Leslie Kuban:
So what do you say, Mike, to that guy or gal who is ready to proceed through these semi-final steps having a lawyer review, but they say, well, my brother’s a lawyer or my neighbor and good friend is a corporate attorney for XYZ Company. And they’re not understanding the value of why they should pay the fees to go to a franchising, a specialized attorney in your field. What do you say to that guy who pushes back?

Mike Rosenthal:
The practice of law is specialized these days. So I have a brother-in-law and close friend who’s a radiologist and I’m sure he’s a brilliant doctor, but I wouldn’t go to him to have him deliver my grandchild, nor would I go to him for open-heart surgery. Right? So it’s no different. There are things we learn by being practitioners, both from experience and I attend all kinds of courses every year to keep me updated on what’s going on in the industry. So there are things that you wouldn’t recognize if you were let’s say the old-timey country lawyer working in a small town.

Leslie Kuban:
Well, I can say from personal experience that people often they usually regret it in time wasted and money spent going to a lawyer that really is not well versed in these documents before. It’s actually less expensive and less time-consuming to work with you or one of your colleagues who’s read hundreds of these documents.

Mike Rosenthal:
I appreciate that. And I also find, because I see the other side when I’m representing the franchisor and they get a five-page, single-space memo from some lawyer that doesn’t normally practice franchise law suggesting dozens and dozens of changes to the franchise agreement. You’re paying somebody to do a lot of work isn’t going to help you. You know, if somebody isn’t experienced in the industry, they don’t understand which things might be negotiable, and a lot of them are not, and which things aren’t.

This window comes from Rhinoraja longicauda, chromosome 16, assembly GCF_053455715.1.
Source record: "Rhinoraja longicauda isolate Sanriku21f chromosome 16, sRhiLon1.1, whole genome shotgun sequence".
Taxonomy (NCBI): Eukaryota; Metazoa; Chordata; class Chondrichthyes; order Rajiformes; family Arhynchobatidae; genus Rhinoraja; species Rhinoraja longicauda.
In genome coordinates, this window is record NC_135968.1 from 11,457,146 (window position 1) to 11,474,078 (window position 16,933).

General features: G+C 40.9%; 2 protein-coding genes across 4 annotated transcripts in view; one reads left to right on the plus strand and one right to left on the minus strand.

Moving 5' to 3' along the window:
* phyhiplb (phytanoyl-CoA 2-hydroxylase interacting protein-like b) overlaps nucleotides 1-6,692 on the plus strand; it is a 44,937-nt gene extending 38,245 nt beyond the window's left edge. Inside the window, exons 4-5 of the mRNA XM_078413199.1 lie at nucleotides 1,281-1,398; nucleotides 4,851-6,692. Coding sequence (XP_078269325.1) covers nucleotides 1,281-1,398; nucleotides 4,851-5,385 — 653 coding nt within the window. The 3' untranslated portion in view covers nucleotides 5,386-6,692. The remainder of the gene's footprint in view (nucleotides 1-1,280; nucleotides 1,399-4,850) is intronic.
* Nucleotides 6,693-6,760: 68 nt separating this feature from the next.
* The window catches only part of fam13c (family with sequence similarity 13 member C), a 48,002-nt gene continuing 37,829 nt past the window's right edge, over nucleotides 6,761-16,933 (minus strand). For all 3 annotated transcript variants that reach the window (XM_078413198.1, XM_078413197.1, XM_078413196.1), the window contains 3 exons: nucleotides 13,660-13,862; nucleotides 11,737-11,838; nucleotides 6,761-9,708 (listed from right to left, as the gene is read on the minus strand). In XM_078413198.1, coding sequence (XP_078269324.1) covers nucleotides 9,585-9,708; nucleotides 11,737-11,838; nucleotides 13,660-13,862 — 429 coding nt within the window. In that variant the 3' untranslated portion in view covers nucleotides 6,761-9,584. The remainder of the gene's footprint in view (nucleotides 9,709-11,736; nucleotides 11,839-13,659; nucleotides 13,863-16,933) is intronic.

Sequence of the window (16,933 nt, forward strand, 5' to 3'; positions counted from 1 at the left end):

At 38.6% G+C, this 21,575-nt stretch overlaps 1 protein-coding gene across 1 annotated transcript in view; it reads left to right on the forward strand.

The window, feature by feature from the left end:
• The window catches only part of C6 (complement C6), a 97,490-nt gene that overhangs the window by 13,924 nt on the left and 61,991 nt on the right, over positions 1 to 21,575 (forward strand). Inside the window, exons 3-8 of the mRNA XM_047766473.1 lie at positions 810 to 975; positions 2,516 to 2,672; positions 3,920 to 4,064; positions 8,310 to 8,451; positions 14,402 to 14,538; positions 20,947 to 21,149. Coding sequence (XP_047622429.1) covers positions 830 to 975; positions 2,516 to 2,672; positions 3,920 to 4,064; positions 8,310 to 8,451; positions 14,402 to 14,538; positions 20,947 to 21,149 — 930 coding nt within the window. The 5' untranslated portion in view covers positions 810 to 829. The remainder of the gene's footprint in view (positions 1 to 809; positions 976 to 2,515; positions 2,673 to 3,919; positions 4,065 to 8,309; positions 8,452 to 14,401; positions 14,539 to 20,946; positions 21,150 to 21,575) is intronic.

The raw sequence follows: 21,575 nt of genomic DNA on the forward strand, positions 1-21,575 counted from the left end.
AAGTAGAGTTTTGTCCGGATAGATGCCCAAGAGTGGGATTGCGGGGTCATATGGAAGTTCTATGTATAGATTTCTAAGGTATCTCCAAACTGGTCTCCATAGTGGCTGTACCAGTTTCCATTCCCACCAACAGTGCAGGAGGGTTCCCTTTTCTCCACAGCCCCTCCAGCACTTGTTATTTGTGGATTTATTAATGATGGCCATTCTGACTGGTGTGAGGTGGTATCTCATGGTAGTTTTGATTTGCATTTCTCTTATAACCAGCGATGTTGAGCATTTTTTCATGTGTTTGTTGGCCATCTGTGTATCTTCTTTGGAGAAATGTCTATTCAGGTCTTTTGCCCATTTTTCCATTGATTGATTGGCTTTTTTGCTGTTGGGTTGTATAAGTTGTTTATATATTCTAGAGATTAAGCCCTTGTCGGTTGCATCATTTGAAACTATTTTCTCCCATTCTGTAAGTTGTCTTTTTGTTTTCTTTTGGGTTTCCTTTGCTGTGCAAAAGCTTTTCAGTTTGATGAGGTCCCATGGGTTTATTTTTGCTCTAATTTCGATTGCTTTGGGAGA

Mike Rosenthal:
So why spend time writing a long memo to address things that aren’t going to get resolved? And quite honestly, when I’m on the franchisor side and one of my clients sends me one of these things, my first reaction is often you sure you want to sell to this person? You know, their expectations have now been changed in a way by that lawyer that you’re probably not going to be able to fix and they’re probably unreasonable.

Leslie Kuban:
Yeah. So on the franchisor side, Mike, so an entrepreneur is looking to scale their business. They’re really looking at using a franchising strategy to do so. At what point do you come in? Are you the first phone call or where in the sequence of franchising’s one business does your expertise come in?

Mike Rosenthal:
I’m glad to be the first phone call and I’ve got a call like that scheduled tomorrow. I will sit down with someone in person or the phone or now Zoom and walk them through both the legal processes that apply and then the structure and kind of help them understand it.

Mike Rosenthal:
They need to have a business understanding as well of what it means to be a franchisor. So there’s a lot involved. It’s not just selling somebody the right to use your name, and it’s a restaurant your menu, for example. There are a lot of operational things that the franchisor needs to be able to provide if the franchisees are going to be successful.